As per­haps the most in­flu­en­tial of all elec­tric blues­men, Fred­die’s licks can still be heard in the styles of to­day’s gui­tarists, says Les David­son.

Guitar Techniques - - CONTENTS -

Les David­son in­tro­duces one of the most iconic of all blues­men - the leg­endary Fred­die King.

Fred (aka Fred­die) King is fre­quently re­ferred to as one of blues gui­tar’s Royal Trio along­side BB and Al­bert. The Texas King! Dur­ing the ’60s he rose to fame with his catchy, in­stant-hit style blues tracks, such as I’m Tore Down and The Stumble. De­spite his early death at 42 his in­flu­ence was hugely sig­nif­i­cant, par­tic­u­larly in pro­vid­ing the bridge that crossed the blues and rock gen­res, with Eric Clap­ton among his many ad­mir­ers.

Fred­die was born in 1934 in Gil­more, Texas. His mother and un­cle Leon played gui­tar and taught the young Fred­die around the age of six to learn ru­ral coun­try blues. The young Fred took to it like a duck to wa­ter, and as a child was the happy re­cip­i­ent of his cher­ished Roy Rogers acous­tic.

In late 1949 the King fam­ily re­lo­cated to Chicago, the home, of course, of elec­tric blues gui­tar. His move to Chicago opened up his mu­si­cal land­scape, ex­pos­ing him to per­for­mances of mu­si­cians such as Sonny Boy Wil­liamson, Muddy Waters, Howlin’ Wolf, T-Bone Walker and El­more James. Around 1952 Fred­die got a job work­ing in a steel mill and in the same year he mar­ried fel­low Texan, Jessie Bur­nett, with whom he had seven chil­dren.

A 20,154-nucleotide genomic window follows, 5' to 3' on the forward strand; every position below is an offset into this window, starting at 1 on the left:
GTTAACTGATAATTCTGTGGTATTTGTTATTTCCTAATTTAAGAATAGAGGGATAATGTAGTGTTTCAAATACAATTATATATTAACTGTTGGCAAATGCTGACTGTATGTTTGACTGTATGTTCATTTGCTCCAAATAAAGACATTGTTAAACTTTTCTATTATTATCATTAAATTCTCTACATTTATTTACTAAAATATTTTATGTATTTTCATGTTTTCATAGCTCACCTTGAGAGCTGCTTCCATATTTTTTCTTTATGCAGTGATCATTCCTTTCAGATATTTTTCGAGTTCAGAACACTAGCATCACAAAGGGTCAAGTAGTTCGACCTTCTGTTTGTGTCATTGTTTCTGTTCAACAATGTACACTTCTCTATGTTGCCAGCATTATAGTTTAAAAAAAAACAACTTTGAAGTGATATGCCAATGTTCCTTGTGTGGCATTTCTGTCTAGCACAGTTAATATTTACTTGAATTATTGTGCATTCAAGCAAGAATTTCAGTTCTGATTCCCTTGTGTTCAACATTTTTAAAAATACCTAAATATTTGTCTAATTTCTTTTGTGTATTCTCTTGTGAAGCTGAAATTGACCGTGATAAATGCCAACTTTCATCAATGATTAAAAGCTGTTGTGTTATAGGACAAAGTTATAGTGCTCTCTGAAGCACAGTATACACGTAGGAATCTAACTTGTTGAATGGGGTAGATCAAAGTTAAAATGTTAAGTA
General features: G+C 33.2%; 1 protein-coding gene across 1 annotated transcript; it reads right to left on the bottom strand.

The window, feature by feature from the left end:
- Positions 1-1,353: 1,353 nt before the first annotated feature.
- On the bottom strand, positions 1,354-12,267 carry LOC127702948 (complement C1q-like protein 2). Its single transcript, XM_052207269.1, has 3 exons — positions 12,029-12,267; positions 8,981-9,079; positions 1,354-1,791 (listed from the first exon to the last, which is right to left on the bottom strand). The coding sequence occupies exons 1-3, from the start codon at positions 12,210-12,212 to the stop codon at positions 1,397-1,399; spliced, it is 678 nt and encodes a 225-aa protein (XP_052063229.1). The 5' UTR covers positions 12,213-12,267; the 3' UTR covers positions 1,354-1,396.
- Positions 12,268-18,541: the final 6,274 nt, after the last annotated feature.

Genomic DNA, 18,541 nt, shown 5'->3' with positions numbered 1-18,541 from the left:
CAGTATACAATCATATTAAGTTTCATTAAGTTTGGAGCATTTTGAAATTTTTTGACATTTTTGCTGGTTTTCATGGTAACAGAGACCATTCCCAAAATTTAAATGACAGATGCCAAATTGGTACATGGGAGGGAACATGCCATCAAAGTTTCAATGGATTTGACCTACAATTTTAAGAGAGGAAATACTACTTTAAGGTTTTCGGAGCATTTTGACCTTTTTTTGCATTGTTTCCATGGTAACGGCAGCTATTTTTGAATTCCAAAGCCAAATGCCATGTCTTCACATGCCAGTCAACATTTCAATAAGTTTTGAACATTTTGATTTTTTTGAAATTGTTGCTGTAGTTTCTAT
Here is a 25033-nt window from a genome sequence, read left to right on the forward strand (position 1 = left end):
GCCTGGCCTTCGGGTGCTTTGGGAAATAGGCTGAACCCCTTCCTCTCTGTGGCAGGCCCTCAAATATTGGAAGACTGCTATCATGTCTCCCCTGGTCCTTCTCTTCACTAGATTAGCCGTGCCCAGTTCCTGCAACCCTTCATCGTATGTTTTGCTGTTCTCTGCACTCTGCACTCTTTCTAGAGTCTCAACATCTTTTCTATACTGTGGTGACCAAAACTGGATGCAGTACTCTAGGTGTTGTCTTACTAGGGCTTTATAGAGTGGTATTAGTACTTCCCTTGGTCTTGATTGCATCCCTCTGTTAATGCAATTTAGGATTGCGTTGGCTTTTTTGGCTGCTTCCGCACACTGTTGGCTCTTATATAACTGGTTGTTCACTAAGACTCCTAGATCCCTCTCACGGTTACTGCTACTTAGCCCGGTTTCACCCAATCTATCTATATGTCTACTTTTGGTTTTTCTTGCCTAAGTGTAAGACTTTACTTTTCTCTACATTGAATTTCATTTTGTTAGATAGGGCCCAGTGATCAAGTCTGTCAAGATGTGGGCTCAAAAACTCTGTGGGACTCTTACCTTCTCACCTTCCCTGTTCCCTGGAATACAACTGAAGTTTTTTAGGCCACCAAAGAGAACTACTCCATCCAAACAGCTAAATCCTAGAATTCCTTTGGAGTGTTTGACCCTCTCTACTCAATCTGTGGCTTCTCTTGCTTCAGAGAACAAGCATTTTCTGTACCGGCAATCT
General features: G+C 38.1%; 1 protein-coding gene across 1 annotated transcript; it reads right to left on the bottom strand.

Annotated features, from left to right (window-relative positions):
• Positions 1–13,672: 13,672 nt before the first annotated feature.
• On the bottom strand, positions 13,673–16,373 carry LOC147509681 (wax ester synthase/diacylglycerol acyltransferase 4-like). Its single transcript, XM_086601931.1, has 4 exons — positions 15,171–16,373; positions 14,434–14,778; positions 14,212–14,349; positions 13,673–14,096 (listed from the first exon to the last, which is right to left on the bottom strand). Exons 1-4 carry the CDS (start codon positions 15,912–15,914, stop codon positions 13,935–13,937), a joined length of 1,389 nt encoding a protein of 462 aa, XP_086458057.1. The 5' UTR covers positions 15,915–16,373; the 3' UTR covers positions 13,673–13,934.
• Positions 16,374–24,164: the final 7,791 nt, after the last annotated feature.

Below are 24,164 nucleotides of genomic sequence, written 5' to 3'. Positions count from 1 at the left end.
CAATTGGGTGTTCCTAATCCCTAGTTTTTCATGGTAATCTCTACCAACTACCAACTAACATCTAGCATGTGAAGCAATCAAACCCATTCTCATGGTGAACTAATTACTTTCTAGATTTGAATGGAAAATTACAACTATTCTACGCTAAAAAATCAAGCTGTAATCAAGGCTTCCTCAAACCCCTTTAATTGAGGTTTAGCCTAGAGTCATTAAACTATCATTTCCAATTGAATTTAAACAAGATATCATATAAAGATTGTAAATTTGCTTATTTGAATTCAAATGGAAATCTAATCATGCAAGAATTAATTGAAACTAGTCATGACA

How­ever, the per­form­ers he had seen would go on to shape his ca­reer and it wasn’t long be­fore Fred­die was playing with his own band as The Ev­ery Hour Blues Boy, and he was signed to El-Bee records. King would go on to record an im­pres­sive 24 al­bums with a va­ri­ety of dif­fer­ent la­bels.

His pre­ma­ture death at the age of 42 cut short a fan­tas­tic ca­reer that would posthu­mously see him in­ducted into The Rock and Roll Hall of Fame and rank 15th in Rolling Stone’s 100 great­est gui­tarists of all time. Fred­die is a true leg­end and a bona fide King Of The Blues.

Fred­die tends to leave space in be­tween his lines and uses re­peat­ing mo­tifs to make the mu­si­cal point. He was also one of the first to use string bend­ing as a cen­tral part of his tech­nique, rather than as an oc­ca­sional ef­fect. Ex­am­ple 1 in­cludes both of th­ese mu­si­cal ideas. Fred­die used a thumb pick and a metal first fin­ger pick, but hy­brid pick­ing or flesh only will both work great.


Fred­die King with ubiq­ui­tous Gib­son ES-345

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